But it's been really hard work. She's gathered together a great group of curators to put the exhibitions together: Owen Martin from Canada is the chief curator and trustee of the Gerard Sekoto Foundation; Karel Nel, well known as a professor of the School of Arts at Wits University is a senior curator; Khanyisile Mbongwa is the curator of performance, to name a few. Each is tasked with putting together exhibitions that converse with each other as well as creating dialogue about local and international art.

Part of the huge attraction of the museum is the extensive collection of modernist South African works available for exhibitions from the Norval family's Homestead Art Collection, which is an enormously valuable asset to the space. Some of it is displayed in one of the opening exhibitions, I discover, on my tour of the building with Luke de Kock, communications and marketing coordinator for the museum.

"No single institution can propose to show all of South African art," he says when I ask if Norval Foundation is in competition with Zeitz Mocaa or any of the other South African museums and galleries.

"By their very nature, museums are exclusionary, they have particular works by particular artists on their walls at one time and can only add a few voices to the beautiful cacophony of the South African and African art scene.

"By adding institutions with different works to showcase and different curators to choose, a greater picture of both historical and contemporary art is offered to local admirers and international visitors."


What really differentiates Norval Foundation from any other museum or gallery that I have visited is the union of culture and nature. This is intentional as Norval is as passionate about ecology as he is about art.

The ambient Skotnes Restaurant & Bar overlooks the museum's sensational sculpture garden.
The ambient Skotnes Restaurant & Bar overlooks the museum's sensational sculpture garden.
Image: Supplied

De Kock says Norval has invested in a lot of solar power companies and companies that focus on producing biofuel. The building itself has 160 solar panels on the roof and a water purification system, so it's partly off the grid.

"Louis saw a gap in the market for a museum that could be both a cultural destination and place to be in tune with nature. It's a great combination when you consider how tiring absorbing a lot of information about culture can be," says De Kock.

The sculpture garden is one of the museums's greatest drawcards. It is located in a serene wetland populated by birds and frogs, including endangered western Leopard Toads, which are protected. They've even built tunnels for the frogs to use. The sculptures showcased by this magnificent garden seem to be totems that belong there, rather than alien constructions that don't fit in. It's the first time I've felt like I really understand the power of sculpture removed from an urban, public presence.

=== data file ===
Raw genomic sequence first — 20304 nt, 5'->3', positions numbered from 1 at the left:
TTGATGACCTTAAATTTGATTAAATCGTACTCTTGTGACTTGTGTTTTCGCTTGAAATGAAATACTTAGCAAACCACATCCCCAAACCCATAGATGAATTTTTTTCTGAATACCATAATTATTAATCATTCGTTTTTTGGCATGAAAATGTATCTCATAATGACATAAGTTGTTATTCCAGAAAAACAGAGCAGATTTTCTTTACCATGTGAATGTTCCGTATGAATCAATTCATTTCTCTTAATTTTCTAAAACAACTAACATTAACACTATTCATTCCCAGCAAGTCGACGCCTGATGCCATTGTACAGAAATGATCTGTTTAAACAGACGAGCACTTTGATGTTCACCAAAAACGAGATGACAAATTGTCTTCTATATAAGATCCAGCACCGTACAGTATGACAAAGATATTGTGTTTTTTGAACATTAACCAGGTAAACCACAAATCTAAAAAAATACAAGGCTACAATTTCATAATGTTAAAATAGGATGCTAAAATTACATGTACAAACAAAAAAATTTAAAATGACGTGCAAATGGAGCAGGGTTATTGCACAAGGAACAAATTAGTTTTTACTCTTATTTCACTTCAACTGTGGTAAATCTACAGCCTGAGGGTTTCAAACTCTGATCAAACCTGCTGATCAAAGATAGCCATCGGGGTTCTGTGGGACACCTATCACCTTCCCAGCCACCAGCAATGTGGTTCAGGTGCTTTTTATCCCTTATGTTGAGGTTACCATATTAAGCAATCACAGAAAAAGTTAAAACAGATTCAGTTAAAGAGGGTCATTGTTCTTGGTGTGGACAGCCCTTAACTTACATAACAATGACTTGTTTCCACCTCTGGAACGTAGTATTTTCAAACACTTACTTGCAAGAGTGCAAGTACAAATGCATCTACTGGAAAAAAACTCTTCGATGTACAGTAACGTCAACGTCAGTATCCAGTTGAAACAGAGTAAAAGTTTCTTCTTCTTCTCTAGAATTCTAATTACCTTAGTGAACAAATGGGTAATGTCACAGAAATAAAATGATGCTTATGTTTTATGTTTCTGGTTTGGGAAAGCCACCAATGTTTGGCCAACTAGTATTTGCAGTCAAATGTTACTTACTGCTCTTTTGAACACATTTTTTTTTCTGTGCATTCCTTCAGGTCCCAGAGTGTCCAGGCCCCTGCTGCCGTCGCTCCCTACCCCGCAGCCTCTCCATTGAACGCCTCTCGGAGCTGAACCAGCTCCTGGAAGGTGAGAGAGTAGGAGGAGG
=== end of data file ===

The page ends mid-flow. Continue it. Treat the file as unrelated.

Featured artists include Wim Botha, Joni Brenner, Victor Ehikhamenor, William Kentridge and Gerhard Marx, Speelman Mahlangu, Michele Mathison, Brett Murray, Nandipha Mntambo and Angus Taylor.

'Again, Again', an artwork by Brett Murray, adorns the foundation's lush grounds.
'Again, Again', an artwork by Brett Murray, adorns the foundation's lush grounds.
Image: Supplied.

It's quite an auspicious feeling to witness the coming together of a place that will both pay tribute to South African and African artists, offering locals and visitors to Cape Town alike a window into some of the greatest art our countrymen have created, while still remaining a sanctuary for nature.

Entrance to the gallery is free all day on Mondays to make the space accessible to all people and there is an extensive education programme. On other days the entrance fee is R150 for adults and children under 18 can visit for free.



Curated by: Owen Martin

Artists: Igshaan Adams, Nick Cave, William Kentridge & Marguerite Stephens, Abdoulaye Konaté, Liza Lou, Ibrahim Mahama, Maria Nepomuceno, Lyndi Sales and Billie Zangewa.

Exhibit at a glance: Examines the role of craft in the practices of contemporary artists that use techniques like weaving, sewing, beading and collage.


Curated by: Karel Nel.

Artists: Sydney Kumalo, Ezrom Legae, Serge Alain Nitegeka and Edoardo Villa.

Exhibit at a glance: Major retrospectives of the work of both Kumalo and Legae will be shown alongside an exhibition of their friend and colleague Villa. The Kumalo and Legae retrospectives, the first of its kind globally, draw together a large body of work: a series of bronzes and drawings chronicling their innovative artistic practices. Serge Alain Nitegeka created an immersive installation in the atrium.


Curated by: Portia Malatjes

Artists: Mmakgabo Helen Sebidi, Gladys Mgudlandlu, Noria Mabasa, Jackson Hlungwane, Cyprian Shilakoe, Gerard Sekoto, Trevor Makhoba, Dumile Feni, Thomas Kgope, Sithembiso Sibisi, Peter Clarke, Phuthuma Seoka, Sibusiso Duna and Billie Mandini.

Exhibit at a glance: The South African modernist works in the Norval family's Homestead Art Collection attest to a long-standing preoccupation with ideas of the oneiric, the spectral and issues pertaining to different forms of black spiritual economies.


Curated by: Khanyisile Mbongwa

Artists: Bojoka, iNdoni dancers, Wezile Mgibe, Soul Connexion General Zion Choir and Lorin Sookool.

Exhibit at a glance: Performances in the Sculpture Garden exploring place-making, identity and the political.